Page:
We learned in earlier discussions that according to Aristotle and Bentham,
one’s happiness was the highest goal. Enter social contract. How does one ensure
one’s self-interest when one has to compromise with another to achieve the goal?
David Gauthier proposes that it is possible, offering the Prisoner’s Dilemma as
According to the story of the Prisoner’s Dilemma, two people have been
brought in for questioning, conducted separately, about a crime they are
suspected to have committed. The police have solid evidence of a lesser crime
that they committed, but need confessions in order to convict them on more
serious charges. Each prisoner is told that if she cooperates with the police by
informing on the other prisoner, then she will be rewarded by receiving a
relatively light sentence of one year in prison, whereas her cohort will go to
prison for ten years. If they both remain silent, then there will be no such
rewards, and they can each expect to receive moderate sentences of two years.
And if they both cooperate with police by informing on each other, then the
police will have enough to send each to prison for five years. The dilemma then
is this: in order to serve her own interests as well as possible, each prisoner
reasons that no matter what the other does she is better off cooperating with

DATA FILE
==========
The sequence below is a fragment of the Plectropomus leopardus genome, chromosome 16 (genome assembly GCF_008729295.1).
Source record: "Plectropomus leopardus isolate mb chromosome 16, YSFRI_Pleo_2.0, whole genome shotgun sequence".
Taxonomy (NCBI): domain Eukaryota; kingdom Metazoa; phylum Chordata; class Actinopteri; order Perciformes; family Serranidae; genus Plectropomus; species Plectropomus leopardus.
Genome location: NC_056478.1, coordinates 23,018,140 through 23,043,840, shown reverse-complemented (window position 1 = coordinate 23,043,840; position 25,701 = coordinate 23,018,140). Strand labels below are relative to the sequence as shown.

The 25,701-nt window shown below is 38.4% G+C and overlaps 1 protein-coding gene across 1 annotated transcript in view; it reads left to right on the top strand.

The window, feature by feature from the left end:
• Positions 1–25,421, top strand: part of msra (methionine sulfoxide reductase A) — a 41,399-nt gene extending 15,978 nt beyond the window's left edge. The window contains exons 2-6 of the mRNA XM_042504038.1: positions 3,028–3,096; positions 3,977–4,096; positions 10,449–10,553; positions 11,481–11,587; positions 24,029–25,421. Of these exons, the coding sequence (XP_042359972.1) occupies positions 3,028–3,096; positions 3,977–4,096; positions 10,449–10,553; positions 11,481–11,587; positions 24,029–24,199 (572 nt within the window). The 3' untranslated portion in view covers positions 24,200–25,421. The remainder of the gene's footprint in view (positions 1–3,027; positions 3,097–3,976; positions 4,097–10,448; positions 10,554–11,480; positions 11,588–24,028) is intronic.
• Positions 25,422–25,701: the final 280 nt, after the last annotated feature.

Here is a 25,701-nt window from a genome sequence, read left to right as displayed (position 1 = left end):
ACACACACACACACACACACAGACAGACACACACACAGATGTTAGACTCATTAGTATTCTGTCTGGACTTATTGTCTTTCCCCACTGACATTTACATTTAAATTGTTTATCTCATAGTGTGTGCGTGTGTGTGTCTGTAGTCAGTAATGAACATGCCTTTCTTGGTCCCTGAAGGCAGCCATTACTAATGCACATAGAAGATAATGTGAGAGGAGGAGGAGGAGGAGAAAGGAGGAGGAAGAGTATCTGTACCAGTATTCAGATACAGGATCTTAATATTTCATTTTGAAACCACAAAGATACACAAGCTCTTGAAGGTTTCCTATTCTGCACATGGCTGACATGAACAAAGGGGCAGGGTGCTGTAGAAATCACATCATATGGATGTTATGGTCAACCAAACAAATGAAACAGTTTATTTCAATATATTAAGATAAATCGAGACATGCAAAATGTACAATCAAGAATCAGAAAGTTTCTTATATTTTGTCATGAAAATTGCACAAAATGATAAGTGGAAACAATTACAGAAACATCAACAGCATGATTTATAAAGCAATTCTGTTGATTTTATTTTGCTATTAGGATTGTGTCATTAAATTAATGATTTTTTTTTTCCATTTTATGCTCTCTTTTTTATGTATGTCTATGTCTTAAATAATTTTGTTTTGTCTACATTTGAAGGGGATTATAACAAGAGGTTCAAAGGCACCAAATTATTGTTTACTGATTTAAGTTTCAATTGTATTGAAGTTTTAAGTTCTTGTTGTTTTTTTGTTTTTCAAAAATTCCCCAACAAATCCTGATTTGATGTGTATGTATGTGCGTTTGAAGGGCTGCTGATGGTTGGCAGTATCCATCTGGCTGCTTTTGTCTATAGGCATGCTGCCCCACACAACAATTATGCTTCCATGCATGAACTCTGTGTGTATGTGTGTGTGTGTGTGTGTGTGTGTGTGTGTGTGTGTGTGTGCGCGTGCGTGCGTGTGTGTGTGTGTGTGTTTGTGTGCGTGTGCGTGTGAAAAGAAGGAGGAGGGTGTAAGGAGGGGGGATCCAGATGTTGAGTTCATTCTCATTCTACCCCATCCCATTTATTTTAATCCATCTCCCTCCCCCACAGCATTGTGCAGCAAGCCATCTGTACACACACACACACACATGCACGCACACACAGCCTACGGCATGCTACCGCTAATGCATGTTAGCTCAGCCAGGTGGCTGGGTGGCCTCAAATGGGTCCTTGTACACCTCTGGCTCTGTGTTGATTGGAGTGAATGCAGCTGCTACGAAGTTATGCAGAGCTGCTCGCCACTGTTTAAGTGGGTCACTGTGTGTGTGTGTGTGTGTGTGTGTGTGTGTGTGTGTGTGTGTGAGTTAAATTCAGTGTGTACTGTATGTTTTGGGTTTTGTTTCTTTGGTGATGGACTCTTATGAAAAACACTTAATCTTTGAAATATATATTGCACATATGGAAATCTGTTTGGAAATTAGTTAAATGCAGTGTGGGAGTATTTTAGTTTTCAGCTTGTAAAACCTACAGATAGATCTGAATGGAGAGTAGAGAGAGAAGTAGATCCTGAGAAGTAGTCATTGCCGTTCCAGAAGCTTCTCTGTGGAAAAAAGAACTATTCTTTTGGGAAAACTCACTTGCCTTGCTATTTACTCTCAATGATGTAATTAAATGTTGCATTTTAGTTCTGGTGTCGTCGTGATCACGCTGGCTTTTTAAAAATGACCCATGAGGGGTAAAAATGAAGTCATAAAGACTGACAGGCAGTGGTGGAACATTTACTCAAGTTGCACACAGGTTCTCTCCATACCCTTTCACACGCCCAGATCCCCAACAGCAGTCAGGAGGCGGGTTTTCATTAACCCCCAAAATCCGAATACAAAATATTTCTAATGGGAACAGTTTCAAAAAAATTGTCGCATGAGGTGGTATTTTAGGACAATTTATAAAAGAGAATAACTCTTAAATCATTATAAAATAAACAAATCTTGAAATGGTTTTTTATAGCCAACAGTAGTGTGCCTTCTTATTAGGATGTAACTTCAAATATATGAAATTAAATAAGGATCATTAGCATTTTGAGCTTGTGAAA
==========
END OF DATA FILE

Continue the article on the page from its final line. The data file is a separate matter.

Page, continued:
the police by confessing. Each reasons: “If she confesses, then I should
confess, thereby being sentenced to five years instead of ten. And if she does
not confess, then I should confess, thereby being sentenced to one year instead
of two. So, no matter what she does, I should confess.” The problem is that when
each reason this way, they each confess, and each goes to prison for five years.
However, had they each remained silent, thereby cooperating with each other
rather than with the police, they would have spent only two years in prison.
(Note: For additional information, you can read more about Gauthier by
copying the URL into your internet browser.
(http://www.iep.utm.edu/soc-cont/#SH2a). It will take you to the Internet
Encyclopedia of Philosophy. The link takes you to the beginning of a great
article on social contract. The outline at the beginning shows that the
discussion on Gauthier and the Prisoner’s Dilemma is in the middle of the
article, in the “More Recent Theories” section, following Rawls. Gauthier
comments on the idea that the Prisoner’s Dilemma shows that it is in an
individual’s best interest to cooperate, even when it means that they will give
up some individual freedom.)
addressing the following questions: in 800 words with references
- Consider the concepts of utilitarianism, egoism, and social contract. What
would be the correct action for each prisoner according to each theory? How
would social contract apply? Would it produce the desired result?
- From your experience, is cooperation always in your best interest? Can you
share an example. Alternatively, to state it negatively, why do selfish,
self-centered people seem to prosper if cooperation is always in their best